Ben Kingsley, chairman of the Property Investments Council of Australia (PICA), has urged the Australian Labor Party (ALP) to “come clean” on the timeline for its proposed negative gearing reforms, which would limit the tax strategy to purchases of new homes.
Mr Kingsley also reiterated his criticism of the federal opposition’s proposal amid weakening property market conditions, particularly in Sydney and Melbourne.
“Restricting negative gearing to new property was always a ridiculous so-called ‘solution’ to Sydney’s strong price growth, which has now well and truly dissipated because it was merely a sign of the peak of a market cycle,” Mr Kingsley said.
“If the policy was absurd back then, it’s even more so now, with the national economy flat-lining due to a number of poor indicators, including significant property price falls in our two biggest cities.
“Labor supposedly represents everyday Australians, yet the policy is likely to see the wealth of their constituents nose-dive even more because of the negative impact it will have on the market.”
The PICA chairman claimed that home owners and investors are “fearful” of the proposed changes and urged the Labor opposition to ease the “uncertainty”.
“The majority of every Australian’s wealth is in their property so having the threat of their home’s value falling even further is no doubt part of the reason why our economy is in the doldrums,” he said.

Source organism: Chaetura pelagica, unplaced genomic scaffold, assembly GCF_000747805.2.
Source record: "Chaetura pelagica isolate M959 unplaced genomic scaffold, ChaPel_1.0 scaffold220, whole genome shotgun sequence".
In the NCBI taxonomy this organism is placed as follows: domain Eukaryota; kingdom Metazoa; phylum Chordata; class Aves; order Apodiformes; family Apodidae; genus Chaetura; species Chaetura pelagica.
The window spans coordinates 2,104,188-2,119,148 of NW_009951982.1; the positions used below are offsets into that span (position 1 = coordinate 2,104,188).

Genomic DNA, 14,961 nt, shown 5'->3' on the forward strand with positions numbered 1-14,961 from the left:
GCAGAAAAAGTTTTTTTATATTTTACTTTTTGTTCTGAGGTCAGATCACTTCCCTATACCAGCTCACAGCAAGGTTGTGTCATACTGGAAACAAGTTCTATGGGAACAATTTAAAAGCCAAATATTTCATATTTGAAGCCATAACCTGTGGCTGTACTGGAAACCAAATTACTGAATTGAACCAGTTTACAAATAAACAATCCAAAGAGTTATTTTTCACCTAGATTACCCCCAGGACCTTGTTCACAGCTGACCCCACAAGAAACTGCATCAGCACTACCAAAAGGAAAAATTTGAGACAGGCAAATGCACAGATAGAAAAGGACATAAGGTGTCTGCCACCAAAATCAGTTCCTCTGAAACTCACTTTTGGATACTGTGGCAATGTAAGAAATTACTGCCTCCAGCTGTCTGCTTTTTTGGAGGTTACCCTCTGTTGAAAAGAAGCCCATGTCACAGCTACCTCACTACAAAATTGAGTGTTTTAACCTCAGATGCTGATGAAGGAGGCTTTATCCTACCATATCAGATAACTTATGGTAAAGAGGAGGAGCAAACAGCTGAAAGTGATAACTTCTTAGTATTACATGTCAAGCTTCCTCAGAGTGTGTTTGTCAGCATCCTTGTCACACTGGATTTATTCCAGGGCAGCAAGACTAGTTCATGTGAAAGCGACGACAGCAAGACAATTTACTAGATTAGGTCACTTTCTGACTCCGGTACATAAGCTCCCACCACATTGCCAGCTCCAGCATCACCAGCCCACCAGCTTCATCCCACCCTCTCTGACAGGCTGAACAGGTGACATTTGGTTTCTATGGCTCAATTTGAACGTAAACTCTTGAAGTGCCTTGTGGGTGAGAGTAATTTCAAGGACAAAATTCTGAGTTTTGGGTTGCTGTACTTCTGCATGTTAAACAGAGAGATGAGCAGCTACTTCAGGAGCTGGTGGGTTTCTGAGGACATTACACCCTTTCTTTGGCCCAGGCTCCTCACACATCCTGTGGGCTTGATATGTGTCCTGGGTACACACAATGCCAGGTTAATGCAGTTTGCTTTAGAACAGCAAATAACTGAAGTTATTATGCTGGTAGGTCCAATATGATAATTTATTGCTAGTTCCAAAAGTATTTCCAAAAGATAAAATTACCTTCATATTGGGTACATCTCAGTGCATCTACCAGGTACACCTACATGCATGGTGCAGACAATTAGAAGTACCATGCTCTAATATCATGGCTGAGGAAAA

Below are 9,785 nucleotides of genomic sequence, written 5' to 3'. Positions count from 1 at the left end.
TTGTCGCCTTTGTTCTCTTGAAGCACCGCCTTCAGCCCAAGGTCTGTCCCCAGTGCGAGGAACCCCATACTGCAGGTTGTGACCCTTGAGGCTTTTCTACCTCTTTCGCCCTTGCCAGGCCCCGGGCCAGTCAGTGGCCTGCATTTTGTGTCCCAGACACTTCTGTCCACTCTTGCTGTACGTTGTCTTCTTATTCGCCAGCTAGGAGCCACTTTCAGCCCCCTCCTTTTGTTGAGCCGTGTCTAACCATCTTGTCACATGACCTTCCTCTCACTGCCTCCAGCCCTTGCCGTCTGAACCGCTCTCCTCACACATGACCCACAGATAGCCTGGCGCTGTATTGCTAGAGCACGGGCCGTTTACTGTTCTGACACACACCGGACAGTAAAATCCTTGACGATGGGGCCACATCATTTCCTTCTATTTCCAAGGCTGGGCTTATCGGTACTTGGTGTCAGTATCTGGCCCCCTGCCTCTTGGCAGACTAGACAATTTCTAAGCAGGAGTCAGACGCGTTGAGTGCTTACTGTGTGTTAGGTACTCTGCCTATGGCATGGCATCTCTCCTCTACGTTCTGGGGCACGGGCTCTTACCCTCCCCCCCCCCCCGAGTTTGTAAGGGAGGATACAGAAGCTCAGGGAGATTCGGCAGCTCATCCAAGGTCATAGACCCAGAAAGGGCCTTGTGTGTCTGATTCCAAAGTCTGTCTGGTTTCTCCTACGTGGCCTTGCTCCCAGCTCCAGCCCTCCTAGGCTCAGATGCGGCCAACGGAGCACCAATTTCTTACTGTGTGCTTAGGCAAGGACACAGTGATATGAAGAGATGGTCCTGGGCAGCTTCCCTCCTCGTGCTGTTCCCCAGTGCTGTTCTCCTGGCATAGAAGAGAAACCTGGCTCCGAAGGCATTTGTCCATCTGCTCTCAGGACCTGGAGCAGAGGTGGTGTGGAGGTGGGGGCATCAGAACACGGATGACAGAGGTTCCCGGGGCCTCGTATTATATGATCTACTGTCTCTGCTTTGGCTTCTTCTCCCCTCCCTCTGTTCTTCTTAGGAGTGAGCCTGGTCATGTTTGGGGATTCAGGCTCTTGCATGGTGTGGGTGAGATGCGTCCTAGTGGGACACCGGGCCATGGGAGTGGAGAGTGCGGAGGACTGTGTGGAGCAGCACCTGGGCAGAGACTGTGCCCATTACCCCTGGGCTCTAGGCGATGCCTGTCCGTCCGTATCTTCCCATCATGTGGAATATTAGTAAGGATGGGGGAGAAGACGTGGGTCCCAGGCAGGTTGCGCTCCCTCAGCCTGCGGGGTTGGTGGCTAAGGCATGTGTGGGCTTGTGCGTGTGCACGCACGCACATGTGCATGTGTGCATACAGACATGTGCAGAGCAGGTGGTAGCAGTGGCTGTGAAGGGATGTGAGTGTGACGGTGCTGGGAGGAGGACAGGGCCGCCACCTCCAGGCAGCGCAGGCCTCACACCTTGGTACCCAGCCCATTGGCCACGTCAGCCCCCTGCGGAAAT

“It’s clear that people are fearful about these dangerous changes – both property owners and investors alike – so if federal Labor is thinking about introducing these measures as early as July this year, buyers need to have enough time to organise their finances and come to the market in the next few months to meet this deadline.”
Mr Kingsley urged Labor opposition leader Bill Shorten to outline the party’s policy agenda as soon as possible, given that the ALP has been tipped to win the upcoming federal election.
The latest NewsPoll figures revealed that the ALP is ahead on a two-party preferred basis – 53 per cent compared to the Coalition government’s 47 per cent.
“With Labor tipped to win the federal election, the uncertainty is affecting the Australian property market and the broader economy, which is why Bill Shorten should announce the party’s intentions today. There is no reason not to tell us their plans as the policy was formulated years ago,” Mr Kingsley concluded.
[Related: Shorten reveals Labor’s housing policy]